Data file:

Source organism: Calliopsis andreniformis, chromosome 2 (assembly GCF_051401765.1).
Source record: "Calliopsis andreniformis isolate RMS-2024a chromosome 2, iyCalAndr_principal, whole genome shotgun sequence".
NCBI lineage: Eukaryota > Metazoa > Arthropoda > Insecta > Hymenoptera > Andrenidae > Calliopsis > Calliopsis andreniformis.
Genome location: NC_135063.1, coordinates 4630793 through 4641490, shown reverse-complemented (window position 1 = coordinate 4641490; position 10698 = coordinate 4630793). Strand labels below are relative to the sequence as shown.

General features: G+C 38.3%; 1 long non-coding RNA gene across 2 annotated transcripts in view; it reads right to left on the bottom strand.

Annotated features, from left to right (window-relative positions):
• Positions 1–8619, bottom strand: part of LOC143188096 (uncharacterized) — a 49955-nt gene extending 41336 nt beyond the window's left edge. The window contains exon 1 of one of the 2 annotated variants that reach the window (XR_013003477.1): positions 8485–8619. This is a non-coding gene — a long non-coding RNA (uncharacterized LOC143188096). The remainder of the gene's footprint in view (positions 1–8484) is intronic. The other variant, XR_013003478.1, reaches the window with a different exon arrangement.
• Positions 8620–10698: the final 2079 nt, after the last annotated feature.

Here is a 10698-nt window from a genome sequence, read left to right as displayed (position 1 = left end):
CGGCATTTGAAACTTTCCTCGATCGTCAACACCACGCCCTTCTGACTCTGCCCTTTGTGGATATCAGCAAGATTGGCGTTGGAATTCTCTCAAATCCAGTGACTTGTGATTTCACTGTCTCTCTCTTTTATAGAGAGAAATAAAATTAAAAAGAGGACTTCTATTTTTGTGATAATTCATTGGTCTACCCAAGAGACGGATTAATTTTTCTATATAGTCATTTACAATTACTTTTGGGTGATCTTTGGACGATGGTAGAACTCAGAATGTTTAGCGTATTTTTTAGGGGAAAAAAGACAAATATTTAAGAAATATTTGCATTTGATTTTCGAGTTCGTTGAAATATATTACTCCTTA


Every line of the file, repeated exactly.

Source organism: Calliopsis andreniformis, chromosome 2 (assembly GCF_051401765.1).
Source record: "Calliopsis andreniformis isolate RMS-2024a chromosome 2, iyCalAndr_principal, whole genome shotgun sequence".
NCBI lineage: Eukaryota > Metazoa > Arthropoda > Insecta > Hymenoptera > Andrenidae > Calliopsis > Calliopsis andreniformis.
Genome location: NC_135063.1, coordinates 4630793 through 4641490, shown reverse-complemented (window position 1 = coordinate 4641490; position 10698 = coordinate 4630793). Strand labels below are relative to the sequence as shown.

General features: G+C 38.3%; 1 long non-coding RNA gene across 2 annotated transcripts in view; it reads right to left on the bottom strand.

Annotated features, from left to right (window-relative positions):
• Positions 1–8619, bottom strand: part of LOC143188096 (uncharacterized) — a 49955-nt gene extending 41336 nt beyond the window's left edge. The window contains exon 1 of one of the 2 annotated variants that reach the window (XR_013003477.1): positions 8485–8619. This is a non-coding gene — a long non-coding RNA (uncharacterized LOC143188096). The remainder of the gene's footprint in view (positions 1–8484) is intronic. The other variant, XR_013003478.1, reaches the window with a different exon arrangement.
• Positions 8620–10698: the final 2079 nt, after the last annotated feature.

Here is a 10698-nt window from a genome sequence, read left to right as displayed (position 1 = left end):
CGGCATTTGAAACTTTCCTCGATCGTCAACACCACGCCCTTCTGACTCTGCCCTTTGTGGATATCAGCAAGATTGGCGTTGGAATTCTCTCAAATCCAGTGACTTGTGATTTCACTGTCTCTCTCTTTTATAGAGAGAAATAAAATTAAAAAGAGGACTTCTATTTTTGTGATAATTCATTGGTCTACCCAAGAGACGGATTAATTTTTCTATATAGTCATTTACAATTACTTTTGGGTGATCTTTGGACGATGGTAGAACTCAGAATGTTTAGCGTATTTTTTAGGGGAAAAAAGACAAATATTTAAGAAATATTTGCATTTGATTTTCGAGTTCGTTGAAATATATTACTCCTTA